It’s been a reasonably lengthy time between drinks and Cooper admits Gold On Gold’s unexpected rise elongated the time between records. “Because it got such a strong positive reaction and got the great Pitchfork review, [Plant Music] ended up saying, ‘We better put this out properly,’ so they stretched out the release time to do the most that they could with it. Then we went back to our mate Alex Goddard who shot the first few videos and decided we’d do videos for the rest of the songs on the record and do remix packages for the rest of the tracks as well. That ended up taking ages.”
As with the first album, Clubfeet produced and recorded Heirs & Graces themselves, but it wasn’t an entirely slap-dash lounge room assembly. In addition to recording drums late at night in a friend’s Melbourne studio, the band took themselves to the beachy South African city of Cape Town to get stuck into making the album. Their production tact shifted slightly from the first album, largely due to increased experience playing live.
“The first one, if we were in doubt we’d just throw more parts at it and add more fills and more synths. This time around, because we’d played the shows on the back of the Gold on Gold record and we’d been playing a lot together in the rehearsal room, we were definitely more conscious of how we want it to be more of a band record. Even though some of the songs are still very electronic, it wasn’t 50,000 parts. Even though it’s a synthetic sound or a synthetic groove it’s not five different things interweaving.”
There is great depth of detail in the arrangements but the album maintains a breezy amount of space. The band members’ production-savvy capacities ensure a good portion of time is devoted to refining the recordings.
“The last month or two of making the record is fine-tuning stuff and changing arrangements and fixing it up and trying to be not in songwriting mode. When you’re a band that produces your own stuff, you’re writing and producing at the same time. The last stage is not doing any more writing and focusing on the production.”
It’s inevitable that multiple production perspectives won’t always concur in perfect harmony, but Cooper stresses that diverging viewpoints are in fact a major asset of collaborative ventures.
“We don’t always agree and sometimes there’s friction, but in the end we always have to agree. It’s part of being in a band, each of us makes the odd compromise on things that if it was just yourself you wouldn’t do it that way. I think that’s why usually – not always – groups produce more interesting music than solo acts. I reckon that tension is what makes it good.”
The first single from the album, Heartbreak, features the starbursting lead vocals of rising Melbourne pop artist Chela. While vocal duties are passed around among the band, Chela is the only guest vocalist on the album. Cooper elaborates on the visions of ‘70s extravagance that impelled them to recruit a female vocalist for the track.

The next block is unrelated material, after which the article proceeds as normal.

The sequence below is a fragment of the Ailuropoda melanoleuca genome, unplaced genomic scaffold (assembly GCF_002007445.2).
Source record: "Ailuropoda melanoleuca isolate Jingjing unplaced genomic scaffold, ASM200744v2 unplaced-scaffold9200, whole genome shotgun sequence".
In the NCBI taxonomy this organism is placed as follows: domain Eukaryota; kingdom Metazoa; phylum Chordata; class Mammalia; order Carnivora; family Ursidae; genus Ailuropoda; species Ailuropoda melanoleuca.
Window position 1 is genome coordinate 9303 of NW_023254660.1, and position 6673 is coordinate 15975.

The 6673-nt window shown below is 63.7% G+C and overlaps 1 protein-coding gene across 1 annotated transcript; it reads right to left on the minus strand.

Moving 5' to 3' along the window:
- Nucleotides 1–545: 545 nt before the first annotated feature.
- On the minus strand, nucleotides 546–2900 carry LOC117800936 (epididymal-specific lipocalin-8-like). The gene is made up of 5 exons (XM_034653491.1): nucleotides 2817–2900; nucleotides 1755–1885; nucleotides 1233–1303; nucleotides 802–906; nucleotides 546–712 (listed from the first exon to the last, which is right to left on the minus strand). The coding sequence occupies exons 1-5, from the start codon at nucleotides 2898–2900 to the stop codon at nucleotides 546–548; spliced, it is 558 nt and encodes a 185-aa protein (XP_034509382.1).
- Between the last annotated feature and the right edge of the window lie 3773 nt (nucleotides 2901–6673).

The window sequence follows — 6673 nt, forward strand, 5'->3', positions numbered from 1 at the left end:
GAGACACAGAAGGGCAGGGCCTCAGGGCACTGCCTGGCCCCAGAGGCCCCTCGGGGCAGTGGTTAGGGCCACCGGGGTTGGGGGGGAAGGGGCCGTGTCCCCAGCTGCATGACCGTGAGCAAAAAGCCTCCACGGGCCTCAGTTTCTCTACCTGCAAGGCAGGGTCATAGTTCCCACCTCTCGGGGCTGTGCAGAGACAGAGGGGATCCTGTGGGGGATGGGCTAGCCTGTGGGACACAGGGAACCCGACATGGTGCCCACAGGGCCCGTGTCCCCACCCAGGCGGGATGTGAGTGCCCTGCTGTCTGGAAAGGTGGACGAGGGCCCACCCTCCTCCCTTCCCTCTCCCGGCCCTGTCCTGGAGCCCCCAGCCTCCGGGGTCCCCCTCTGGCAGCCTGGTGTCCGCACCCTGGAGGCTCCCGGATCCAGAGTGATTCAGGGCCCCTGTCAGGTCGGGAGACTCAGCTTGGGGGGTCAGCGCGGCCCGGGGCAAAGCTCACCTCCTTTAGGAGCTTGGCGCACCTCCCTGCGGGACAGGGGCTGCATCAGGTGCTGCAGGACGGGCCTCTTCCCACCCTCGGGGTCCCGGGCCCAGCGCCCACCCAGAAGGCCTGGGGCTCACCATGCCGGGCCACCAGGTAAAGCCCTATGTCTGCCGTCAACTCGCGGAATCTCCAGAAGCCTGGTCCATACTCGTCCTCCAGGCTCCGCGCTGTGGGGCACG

“That song’s got a bit of a ‘70s MOR vibe and nostalgia to it. We were almost imagining a Tina Turner/Jimmy Barnes Simply The Best video for that song, really ‘70s, Chelsea wearing flowing white robes. Something about that song evoked that kind of vibe.”
Similar sun-soaked allusions to the ‘70s are heard throughout the record’s ten tracks. Cooper regards the flourishes of majesty, as well as corresponding flickers of injury, as rooted in their individual characters.
“I think they’re all a bit of a reflection of us. At some levels, I reckon, the songs are funny and tongue in cheek and grandiose; delusions of not just grandeur but delusions of glamour. A lot of stuff there’s a bit of melancholy under the surface. There’s a bit of an underpinning of loss on lots of the songs as well. It’s not like we set out and went, ‘This is what the record is going to be; it’s going to be rooftop pools in Acapulco and heartbreak,’ but in the end that’s the stuff that seems to keep coming back as moods.”
Ultimately, whenever someone expresses themselves with music, aspects of their outlook and experiences will surface in the created work. Cooper attests that specifics of the band’s lifestyle certainly resonate through their music.
“Unless you’re writing to a specific story you have in mind, you’re really writing by whatever mood captures you when you’re writing. When we were in Capetown we were partying lots and on the one hand leading a pretty off the hook existence, but the back end of that is you’re often a bit worn out and frazzled and over tired and emotional and there’s a bit of a darkness creeping around the city anyway.”
BY AUGUSTUS WELBY